What is tryptophan and what is it for?

L-tryptophan is an amino acid, that is, one of the nitrogenous compounds that constitute the basic building blocks in the composition of proteins.

Among the known amino acids, a part of them can be synthesized by our metabolism, while others -among them tryptophan- must be compulsorily supplied through the diet we eat, since our body is unable to synthesize it from other precursors , then forming part of the so-called “essential amino acids”.

Now, let’s delve into what tryptophan really is and what is its specific utility in human metabolism.

Tryptophan vs L-tryptophan

Molecules with potential biological activity can sometimes occur in nature in various possible biochemical forms.

When a molecule has its functional group in the right-hand sense, it is called “D”, and the other, conversely, with the functional group to the left of the carbon, is called “L”. Out of these two possible molecular shapes, only the L forms have activity related to living beings. That is why L-tryptophan is the one that has the possibility of being incorporated into the internal synthesis of biologically active proteins in our body.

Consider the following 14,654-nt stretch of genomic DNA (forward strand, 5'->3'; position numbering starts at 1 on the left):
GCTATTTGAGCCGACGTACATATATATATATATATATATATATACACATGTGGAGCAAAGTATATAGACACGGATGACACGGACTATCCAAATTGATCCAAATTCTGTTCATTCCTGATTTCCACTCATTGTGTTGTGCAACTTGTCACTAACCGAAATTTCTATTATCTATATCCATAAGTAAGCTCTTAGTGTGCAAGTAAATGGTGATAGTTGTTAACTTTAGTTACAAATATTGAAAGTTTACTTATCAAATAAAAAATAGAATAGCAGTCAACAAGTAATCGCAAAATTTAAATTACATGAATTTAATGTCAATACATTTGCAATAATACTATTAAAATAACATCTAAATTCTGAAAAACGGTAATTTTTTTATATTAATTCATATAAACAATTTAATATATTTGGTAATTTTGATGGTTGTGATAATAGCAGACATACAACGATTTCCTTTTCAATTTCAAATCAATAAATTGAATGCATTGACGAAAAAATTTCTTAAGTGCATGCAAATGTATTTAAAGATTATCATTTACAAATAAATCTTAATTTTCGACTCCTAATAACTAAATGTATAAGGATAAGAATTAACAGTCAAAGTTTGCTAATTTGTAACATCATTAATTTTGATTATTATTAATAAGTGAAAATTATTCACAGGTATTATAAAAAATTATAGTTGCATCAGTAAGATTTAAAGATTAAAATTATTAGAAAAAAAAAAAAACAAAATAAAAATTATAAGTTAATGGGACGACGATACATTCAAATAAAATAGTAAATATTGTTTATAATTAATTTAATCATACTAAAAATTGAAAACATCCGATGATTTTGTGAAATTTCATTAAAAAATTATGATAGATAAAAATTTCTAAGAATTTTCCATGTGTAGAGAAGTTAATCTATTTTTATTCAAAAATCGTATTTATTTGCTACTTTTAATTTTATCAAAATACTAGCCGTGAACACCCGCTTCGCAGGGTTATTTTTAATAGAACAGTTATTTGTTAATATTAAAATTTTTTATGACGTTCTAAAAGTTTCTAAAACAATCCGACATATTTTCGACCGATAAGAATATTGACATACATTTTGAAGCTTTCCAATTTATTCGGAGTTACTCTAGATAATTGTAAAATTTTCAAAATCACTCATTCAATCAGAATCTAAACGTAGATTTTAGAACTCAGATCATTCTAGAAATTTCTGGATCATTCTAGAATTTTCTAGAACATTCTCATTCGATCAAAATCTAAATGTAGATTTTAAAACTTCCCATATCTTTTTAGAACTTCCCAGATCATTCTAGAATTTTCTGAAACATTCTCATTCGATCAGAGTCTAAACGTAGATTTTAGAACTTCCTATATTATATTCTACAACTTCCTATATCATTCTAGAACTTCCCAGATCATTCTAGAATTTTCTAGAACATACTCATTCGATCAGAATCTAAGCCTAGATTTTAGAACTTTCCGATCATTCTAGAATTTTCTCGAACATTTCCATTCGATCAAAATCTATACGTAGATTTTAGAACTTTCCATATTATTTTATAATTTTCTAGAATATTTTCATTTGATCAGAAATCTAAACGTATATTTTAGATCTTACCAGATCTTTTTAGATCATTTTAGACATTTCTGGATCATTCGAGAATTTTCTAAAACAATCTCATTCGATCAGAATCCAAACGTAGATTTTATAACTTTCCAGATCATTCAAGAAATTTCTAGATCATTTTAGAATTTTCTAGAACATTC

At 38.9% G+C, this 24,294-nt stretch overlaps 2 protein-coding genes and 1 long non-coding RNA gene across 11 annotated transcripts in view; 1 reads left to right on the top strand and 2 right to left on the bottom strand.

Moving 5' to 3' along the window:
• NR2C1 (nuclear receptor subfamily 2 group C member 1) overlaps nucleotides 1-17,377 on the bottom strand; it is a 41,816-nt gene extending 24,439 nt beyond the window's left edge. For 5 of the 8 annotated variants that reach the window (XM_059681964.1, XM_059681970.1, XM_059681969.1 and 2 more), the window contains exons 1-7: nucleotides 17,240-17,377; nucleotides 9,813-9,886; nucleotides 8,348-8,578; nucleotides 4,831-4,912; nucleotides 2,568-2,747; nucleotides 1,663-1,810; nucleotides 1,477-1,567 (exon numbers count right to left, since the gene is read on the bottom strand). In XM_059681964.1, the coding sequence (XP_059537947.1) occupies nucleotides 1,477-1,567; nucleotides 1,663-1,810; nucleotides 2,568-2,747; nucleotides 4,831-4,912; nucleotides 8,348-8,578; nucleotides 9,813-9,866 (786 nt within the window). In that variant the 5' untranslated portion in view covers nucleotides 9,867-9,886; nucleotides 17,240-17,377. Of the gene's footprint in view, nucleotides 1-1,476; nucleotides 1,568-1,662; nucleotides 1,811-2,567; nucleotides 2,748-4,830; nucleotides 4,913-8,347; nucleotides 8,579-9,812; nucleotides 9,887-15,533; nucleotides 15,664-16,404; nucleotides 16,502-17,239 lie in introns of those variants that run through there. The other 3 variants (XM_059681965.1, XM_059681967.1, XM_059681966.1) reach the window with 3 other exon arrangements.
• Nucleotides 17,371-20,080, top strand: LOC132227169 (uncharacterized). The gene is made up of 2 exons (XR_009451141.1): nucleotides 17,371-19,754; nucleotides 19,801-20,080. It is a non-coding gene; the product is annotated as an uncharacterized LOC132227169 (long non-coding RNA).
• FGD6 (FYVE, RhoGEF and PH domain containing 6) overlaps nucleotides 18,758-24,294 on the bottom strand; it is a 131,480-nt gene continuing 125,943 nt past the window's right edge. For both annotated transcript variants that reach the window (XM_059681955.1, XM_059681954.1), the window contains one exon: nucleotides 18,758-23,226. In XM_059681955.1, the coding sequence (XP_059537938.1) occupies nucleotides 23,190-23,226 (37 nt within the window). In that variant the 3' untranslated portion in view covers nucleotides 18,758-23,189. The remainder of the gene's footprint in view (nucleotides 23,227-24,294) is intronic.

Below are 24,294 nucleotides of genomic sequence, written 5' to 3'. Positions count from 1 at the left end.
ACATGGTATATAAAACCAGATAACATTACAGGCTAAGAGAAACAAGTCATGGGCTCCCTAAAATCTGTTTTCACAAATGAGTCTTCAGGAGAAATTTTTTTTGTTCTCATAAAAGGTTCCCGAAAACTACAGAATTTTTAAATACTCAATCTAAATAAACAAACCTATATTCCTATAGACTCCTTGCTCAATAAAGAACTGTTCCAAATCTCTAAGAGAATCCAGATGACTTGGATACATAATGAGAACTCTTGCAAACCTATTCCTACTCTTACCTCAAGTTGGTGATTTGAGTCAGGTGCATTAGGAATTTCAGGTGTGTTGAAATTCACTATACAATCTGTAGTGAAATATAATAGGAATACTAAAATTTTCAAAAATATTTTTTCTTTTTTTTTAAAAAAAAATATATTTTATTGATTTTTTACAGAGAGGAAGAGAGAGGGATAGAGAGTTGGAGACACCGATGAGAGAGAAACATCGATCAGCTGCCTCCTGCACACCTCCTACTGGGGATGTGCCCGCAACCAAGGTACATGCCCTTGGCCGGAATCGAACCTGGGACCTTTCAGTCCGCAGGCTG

Once we obtain L-tryptophan through the intake of proteins of vegetable or animal origin, it is transformed inside our body into 5-HTP (5-hydroxytryptophan), to be later incorporated as part of the chain of amino acids of a series of fundamental proteins in the metabolic processes related to the health of our body.

What is it for?